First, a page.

Health officials say the disease, which contributed to the deaths of more than 50 million people in Europe during the Middle Ages, has spread from rural areas into urban areas not usually affected.
Hundreds of cases are reported on the tropical island every year, but experts are warning the epidemic is “much more dangerous” than in previous years.
Officials have reported infections in 17 of huge island nation’s 22 regions since the outbreak started in August.
Popular tourist destination Madagascar usually sees between 300 and 600 cases of plague annually, but this year’s epidemic has infected more than 900.
A total of 97 people are confirmed to have died from the disease so far.
The bubonic strain of the disease is spread through the bites of infected fleas, whereas the more contagious pneumonic type is spread through coughing – and experts say the infectious strain is quickly spreading in to towns.
Elhadj As Sy, secretary general of the International Federation of Red Cross and Red Crescent Societies, told Thomson Reuters: “The number of cases is growing by the day.”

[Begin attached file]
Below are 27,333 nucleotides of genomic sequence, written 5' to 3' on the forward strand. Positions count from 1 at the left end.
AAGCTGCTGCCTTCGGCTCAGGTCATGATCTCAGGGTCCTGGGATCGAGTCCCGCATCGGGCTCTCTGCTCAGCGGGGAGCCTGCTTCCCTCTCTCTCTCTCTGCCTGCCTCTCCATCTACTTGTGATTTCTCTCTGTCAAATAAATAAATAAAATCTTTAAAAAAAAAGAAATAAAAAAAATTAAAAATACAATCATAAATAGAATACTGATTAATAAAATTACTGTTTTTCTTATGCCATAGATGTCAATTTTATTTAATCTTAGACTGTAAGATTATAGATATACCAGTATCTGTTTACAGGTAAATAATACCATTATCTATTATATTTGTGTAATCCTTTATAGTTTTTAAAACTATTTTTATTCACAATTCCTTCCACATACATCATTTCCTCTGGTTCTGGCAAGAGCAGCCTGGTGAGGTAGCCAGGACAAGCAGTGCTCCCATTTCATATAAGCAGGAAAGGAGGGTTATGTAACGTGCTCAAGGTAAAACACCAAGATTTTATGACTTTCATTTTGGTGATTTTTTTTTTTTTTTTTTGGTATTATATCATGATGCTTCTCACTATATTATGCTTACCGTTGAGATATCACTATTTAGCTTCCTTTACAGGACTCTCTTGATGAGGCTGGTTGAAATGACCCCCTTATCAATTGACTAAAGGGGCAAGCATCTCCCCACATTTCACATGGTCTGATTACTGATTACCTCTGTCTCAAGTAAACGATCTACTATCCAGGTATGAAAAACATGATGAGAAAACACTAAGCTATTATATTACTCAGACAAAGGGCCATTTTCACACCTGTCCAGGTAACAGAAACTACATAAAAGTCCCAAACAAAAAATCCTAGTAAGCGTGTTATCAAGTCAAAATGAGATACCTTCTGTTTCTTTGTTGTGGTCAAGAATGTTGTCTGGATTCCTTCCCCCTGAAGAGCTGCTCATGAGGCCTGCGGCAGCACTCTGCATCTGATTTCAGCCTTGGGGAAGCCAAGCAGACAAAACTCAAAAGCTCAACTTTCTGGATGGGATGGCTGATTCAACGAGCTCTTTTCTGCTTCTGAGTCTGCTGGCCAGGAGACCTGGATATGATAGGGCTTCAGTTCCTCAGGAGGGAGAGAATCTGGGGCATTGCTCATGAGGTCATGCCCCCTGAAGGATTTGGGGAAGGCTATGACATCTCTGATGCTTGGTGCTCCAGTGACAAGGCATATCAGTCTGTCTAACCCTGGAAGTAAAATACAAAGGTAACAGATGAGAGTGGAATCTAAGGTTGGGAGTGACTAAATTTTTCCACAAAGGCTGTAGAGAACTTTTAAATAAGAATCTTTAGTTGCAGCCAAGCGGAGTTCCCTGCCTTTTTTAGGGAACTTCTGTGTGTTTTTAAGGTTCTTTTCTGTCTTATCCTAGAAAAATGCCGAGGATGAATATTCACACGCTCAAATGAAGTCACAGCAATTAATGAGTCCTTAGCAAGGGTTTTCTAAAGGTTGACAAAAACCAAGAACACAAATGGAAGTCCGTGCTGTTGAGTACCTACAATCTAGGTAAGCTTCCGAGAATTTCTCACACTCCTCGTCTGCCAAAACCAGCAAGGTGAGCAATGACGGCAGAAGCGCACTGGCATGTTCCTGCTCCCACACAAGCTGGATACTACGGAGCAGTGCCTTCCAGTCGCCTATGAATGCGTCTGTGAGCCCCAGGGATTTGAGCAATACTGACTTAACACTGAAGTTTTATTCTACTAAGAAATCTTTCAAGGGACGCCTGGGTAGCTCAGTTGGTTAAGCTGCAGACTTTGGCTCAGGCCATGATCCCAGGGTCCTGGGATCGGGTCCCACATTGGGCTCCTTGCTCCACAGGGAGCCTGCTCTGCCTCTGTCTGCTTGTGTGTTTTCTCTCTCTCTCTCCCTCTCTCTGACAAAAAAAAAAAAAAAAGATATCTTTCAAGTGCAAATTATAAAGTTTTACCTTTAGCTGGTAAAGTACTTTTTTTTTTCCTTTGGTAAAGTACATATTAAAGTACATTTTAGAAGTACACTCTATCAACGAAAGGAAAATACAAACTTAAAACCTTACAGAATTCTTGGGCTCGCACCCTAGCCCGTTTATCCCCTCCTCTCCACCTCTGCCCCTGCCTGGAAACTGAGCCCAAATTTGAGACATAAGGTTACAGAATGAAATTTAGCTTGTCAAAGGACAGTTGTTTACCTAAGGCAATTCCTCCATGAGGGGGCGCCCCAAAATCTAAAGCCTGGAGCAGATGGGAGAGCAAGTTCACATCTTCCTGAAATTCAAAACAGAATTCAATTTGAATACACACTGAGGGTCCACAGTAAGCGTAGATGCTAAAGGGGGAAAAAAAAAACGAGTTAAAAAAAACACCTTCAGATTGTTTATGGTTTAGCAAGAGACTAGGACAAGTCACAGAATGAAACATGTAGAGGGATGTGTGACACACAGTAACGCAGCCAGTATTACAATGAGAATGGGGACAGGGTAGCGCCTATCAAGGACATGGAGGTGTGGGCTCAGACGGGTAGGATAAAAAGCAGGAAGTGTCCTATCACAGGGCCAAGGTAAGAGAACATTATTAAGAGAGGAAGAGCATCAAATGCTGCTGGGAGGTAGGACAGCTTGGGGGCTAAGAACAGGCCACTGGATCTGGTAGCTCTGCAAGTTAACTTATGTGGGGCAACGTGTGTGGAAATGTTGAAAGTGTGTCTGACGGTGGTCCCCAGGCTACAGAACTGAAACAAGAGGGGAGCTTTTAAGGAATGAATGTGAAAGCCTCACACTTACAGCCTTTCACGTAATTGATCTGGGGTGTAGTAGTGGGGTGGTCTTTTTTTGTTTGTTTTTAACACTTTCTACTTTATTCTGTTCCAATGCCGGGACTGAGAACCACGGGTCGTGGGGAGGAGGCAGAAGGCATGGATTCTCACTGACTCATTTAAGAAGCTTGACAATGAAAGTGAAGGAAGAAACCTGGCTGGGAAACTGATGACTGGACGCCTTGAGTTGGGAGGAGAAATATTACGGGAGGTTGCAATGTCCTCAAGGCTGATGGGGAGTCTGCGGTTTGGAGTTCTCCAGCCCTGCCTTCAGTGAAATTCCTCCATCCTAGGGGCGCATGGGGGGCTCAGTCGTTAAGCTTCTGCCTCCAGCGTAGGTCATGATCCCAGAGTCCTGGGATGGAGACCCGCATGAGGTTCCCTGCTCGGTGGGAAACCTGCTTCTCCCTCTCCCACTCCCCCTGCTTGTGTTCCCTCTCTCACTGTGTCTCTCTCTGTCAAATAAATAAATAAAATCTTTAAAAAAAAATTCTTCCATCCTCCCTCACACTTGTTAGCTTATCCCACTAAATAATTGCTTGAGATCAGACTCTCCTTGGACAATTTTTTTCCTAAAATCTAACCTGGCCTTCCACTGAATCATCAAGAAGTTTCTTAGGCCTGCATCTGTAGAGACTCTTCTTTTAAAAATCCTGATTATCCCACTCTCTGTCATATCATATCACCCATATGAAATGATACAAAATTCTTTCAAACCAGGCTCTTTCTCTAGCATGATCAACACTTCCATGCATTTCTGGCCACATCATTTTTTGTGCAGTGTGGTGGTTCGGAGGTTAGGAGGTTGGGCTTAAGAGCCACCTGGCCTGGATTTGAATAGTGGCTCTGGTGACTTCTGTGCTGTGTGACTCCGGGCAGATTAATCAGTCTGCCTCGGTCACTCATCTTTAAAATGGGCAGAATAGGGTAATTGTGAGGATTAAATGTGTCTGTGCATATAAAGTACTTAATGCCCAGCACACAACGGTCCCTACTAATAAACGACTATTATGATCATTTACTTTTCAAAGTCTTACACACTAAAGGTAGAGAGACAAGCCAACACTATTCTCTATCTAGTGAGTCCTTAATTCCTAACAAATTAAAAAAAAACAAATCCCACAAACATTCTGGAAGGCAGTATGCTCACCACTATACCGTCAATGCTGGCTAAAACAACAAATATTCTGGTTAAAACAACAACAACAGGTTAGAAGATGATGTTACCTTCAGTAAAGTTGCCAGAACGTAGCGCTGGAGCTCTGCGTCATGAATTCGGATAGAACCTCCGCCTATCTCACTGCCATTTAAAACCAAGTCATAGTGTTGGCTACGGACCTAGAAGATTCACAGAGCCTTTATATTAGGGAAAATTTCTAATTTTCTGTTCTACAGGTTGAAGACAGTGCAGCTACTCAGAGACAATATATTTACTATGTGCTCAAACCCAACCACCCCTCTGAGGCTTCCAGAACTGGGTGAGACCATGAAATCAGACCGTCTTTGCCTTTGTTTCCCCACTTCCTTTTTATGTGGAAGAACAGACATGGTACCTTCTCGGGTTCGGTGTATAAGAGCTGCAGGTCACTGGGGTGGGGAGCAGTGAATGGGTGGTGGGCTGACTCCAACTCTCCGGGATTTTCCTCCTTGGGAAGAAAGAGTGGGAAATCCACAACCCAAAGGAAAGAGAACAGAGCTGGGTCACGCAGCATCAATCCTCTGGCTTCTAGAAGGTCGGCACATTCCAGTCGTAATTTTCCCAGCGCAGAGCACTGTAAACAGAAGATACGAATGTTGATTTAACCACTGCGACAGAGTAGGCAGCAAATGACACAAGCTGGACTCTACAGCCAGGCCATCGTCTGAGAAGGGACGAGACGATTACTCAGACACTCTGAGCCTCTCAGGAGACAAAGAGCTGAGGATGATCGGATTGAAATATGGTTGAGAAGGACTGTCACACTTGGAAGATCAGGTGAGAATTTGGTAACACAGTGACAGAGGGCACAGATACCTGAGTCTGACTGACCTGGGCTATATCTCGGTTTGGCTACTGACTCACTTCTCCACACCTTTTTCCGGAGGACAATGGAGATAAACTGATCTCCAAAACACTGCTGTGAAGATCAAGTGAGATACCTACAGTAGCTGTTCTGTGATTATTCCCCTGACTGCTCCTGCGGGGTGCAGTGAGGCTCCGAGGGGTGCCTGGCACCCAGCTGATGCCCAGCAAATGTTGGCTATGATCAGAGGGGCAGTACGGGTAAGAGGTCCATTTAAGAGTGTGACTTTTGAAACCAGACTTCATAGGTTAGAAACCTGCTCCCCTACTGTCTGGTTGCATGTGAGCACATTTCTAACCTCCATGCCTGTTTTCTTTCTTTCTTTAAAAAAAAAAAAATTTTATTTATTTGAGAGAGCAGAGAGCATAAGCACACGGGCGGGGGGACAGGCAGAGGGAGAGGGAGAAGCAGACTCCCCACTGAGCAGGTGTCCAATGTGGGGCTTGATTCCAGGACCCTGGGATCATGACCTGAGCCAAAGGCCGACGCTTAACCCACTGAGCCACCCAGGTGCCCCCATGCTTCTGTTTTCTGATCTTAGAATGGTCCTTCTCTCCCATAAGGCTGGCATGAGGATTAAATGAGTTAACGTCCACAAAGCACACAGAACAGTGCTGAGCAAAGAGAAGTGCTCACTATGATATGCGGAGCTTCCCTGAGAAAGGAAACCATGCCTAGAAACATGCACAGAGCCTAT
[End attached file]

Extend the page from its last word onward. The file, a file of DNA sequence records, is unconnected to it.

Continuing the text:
He said overcoming the epidemic would require long-term help, not “just intervening at the peak and then forgetting about it”.
Plague can be treated with antibiotics and is not usually fatal when people seek treatment.
But Mr Sy added he was concerned the stigma surrounding the disease could “drive people underground” and spread the illness further.
He said: ”Our volunteers are working in communities convincing people to seek help.”
Medical staff from the Red Cross are in the country to help deal with the outbreak and are reportedly using careful burial practices which avoid contact with corpses.
Dr Manitra Rakotoarivony, Madagascar’s director of health promotion, said: “Normally, people who catch the plague live in poor areas, but people in every place in society are catching the disease.”
Jimmy Whitworth, professor of International Public Health at the London School of Hygiene and Tropical Medicine, told the Sun: “It has been a long time since we have seen the plague in an urban environment.
“The risk of it spreading internationally is low.
“But the risk of this continuing to spread within Madagascar is still quite high.”
Source : EXPRESS